Mr. Whitcup and his wife, Sally, had no children. He died of a stroke in the Lenox Hill Hospital in New York in April, 1977 at age 75.

Content DescriptionReturn to Top

The Leonard Whitcup Sheet Music Collection consists of two bound volumes of his published sheet music and three folders of unbound sheet music, some of which have never been published. All but two songs ("Gimme Love" and "I'm Thru Sending Roses") are copyrighted.

Volume I covers the period 1924-1939. Included is an autograph version of "Bananas" (1932). Also included in this first volume are entire song albums: the "Toyland Album" of simple children's songs, and the "Popular, Easy-to-Play Accordian Solos," which are arrangements by Bruno Camini of Leonard Whitcup's songs.

Volume II, covering the period 1939-1954, contains the published booklet "70 Favorite Hymns" written in collaboration with Chet Gierlach and Johnny Olson; and the 1941 song, "Follow the Dodgers," which was the official theme song of the old Brooklyn Dodgers Football Club written by Ira Schuster, Paul Cunningham, and Leonard Whitcup.

The unbound sheet music, 1955-1977, is filed chronologically by latest copyright date in three folders. Of note in this series is the song "Kissin' On the Phone" (1960) sung and recorded by Paul Anka, with lyrics in Japanese as well as English; "People to People" (1960), which was adopted by the program of the same name as its official theme song; all the songs in the only one of the three "Soupy Sales Show Song Albums" (1962-1964), which were written by Mr. Whitcup and Ted Lehrman, and sung by Soupy Sales; "Sons of Hercules" (1963), which was written for the television series of the same name; "The A-Team Song Album" (1966) sung by Sgt. Barry Sadler of the Green Berets and featuring songs about the Vietnam War; "Put Your Dreams In a Hope Chest" (1966), which was used as the official song of the Multiple Sclerosis Society; and "John Fitzgerald Kennedy" (1966/67), a eulogy written in honor of President Kennedy.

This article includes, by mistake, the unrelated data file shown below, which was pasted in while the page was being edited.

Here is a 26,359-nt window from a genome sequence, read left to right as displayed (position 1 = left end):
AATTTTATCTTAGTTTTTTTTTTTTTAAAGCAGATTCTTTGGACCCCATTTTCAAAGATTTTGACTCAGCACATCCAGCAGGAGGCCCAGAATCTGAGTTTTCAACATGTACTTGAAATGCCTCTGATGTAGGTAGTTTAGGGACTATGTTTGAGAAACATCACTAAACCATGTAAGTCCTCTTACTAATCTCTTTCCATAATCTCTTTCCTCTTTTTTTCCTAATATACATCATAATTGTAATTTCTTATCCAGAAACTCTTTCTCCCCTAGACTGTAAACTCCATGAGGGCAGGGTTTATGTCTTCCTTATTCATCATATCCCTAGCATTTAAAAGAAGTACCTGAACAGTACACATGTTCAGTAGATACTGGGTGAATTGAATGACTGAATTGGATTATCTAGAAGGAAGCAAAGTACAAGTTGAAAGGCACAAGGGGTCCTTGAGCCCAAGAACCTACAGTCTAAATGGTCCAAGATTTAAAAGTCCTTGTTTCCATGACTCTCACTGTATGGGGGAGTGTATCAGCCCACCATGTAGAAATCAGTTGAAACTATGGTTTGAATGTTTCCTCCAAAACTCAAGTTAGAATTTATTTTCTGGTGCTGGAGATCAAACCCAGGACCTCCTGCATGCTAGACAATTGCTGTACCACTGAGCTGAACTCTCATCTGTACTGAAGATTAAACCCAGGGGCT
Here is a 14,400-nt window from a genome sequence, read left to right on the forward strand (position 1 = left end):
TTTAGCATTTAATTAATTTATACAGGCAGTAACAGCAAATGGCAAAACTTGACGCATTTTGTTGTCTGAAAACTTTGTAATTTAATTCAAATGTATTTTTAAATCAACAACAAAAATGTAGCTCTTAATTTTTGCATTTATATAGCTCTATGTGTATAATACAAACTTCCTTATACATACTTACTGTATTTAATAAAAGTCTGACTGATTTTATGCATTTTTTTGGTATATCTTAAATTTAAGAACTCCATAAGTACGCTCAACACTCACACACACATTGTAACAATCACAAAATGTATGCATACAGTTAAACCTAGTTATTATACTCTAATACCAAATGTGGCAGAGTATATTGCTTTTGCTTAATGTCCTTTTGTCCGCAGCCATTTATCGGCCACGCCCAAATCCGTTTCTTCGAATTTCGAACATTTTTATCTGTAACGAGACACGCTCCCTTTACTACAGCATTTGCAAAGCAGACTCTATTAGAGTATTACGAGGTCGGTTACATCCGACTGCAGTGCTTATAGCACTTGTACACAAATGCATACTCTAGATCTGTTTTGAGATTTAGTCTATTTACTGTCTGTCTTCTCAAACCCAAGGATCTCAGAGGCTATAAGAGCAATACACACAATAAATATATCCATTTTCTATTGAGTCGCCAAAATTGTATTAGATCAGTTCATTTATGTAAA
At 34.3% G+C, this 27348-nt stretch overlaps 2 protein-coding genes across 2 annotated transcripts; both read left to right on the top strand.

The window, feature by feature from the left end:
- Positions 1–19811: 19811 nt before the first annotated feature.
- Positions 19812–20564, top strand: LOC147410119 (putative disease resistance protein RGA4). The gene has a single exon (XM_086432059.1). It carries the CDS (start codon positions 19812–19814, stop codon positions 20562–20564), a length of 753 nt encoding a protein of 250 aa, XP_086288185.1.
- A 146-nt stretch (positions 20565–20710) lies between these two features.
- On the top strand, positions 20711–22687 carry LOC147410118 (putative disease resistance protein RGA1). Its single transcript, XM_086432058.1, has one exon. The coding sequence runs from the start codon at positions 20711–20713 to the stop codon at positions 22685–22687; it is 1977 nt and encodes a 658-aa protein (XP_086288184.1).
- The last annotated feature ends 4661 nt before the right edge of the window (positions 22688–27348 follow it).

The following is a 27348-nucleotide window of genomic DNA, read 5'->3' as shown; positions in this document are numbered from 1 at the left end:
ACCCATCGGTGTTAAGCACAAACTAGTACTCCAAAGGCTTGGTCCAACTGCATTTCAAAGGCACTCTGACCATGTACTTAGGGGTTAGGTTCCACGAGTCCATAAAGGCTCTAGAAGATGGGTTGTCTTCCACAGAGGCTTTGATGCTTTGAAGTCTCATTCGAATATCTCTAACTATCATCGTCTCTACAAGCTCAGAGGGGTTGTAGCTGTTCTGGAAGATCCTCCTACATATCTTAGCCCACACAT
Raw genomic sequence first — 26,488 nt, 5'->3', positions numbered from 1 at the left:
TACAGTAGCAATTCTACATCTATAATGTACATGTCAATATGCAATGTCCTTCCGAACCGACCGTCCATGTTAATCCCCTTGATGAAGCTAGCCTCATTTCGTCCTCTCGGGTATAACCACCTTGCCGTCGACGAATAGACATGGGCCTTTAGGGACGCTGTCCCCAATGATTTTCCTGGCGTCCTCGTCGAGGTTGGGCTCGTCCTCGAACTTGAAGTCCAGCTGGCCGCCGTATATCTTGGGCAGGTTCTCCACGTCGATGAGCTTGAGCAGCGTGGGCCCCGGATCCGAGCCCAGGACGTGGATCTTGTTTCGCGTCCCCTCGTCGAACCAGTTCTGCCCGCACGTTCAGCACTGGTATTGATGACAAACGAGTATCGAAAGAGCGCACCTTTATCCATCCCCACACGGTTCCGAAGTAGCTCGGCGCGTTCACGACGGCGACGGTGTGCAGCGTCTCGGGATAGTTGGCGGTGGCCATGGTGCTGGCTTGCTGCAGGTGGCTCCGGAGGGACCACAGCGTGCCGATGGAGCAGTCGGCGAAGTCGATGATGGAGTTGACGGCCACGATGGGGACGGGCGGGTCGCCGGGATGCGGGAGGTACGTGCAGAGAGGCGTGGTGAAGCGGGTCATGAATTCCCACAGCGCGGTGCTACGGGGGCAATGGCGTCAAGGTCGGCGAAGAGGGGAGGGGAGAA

Several songs appear in the collection by the composer/lyricist team of Harry Rand and Raymond Scott. The latter is a pseudonym for composer Harry Warnow; the former is the pseudonym Mr. Whitcup used as a lyricist in collaboration with Mr. Warnow.

Much of the sheet music is comprised of professional or artist's copies. The unpublished music manuscripts are printed copies of the originals; several of the latest have Mr. Whitcup's original annotations and revisions on them.

Administrative InformationReturn to Top

Detailed Description of the CollectionReturn to Top

Names and SubjectsReturn to Top

Subject Terms

  • Composers--New York (State)--New York
  • Lyricists--New York (State)--New York
  • Motion picture music
  • Popular music--United States
  • Revues
  • Vaudeville

Form or Genre Terms

  • Sheet music
  • Songs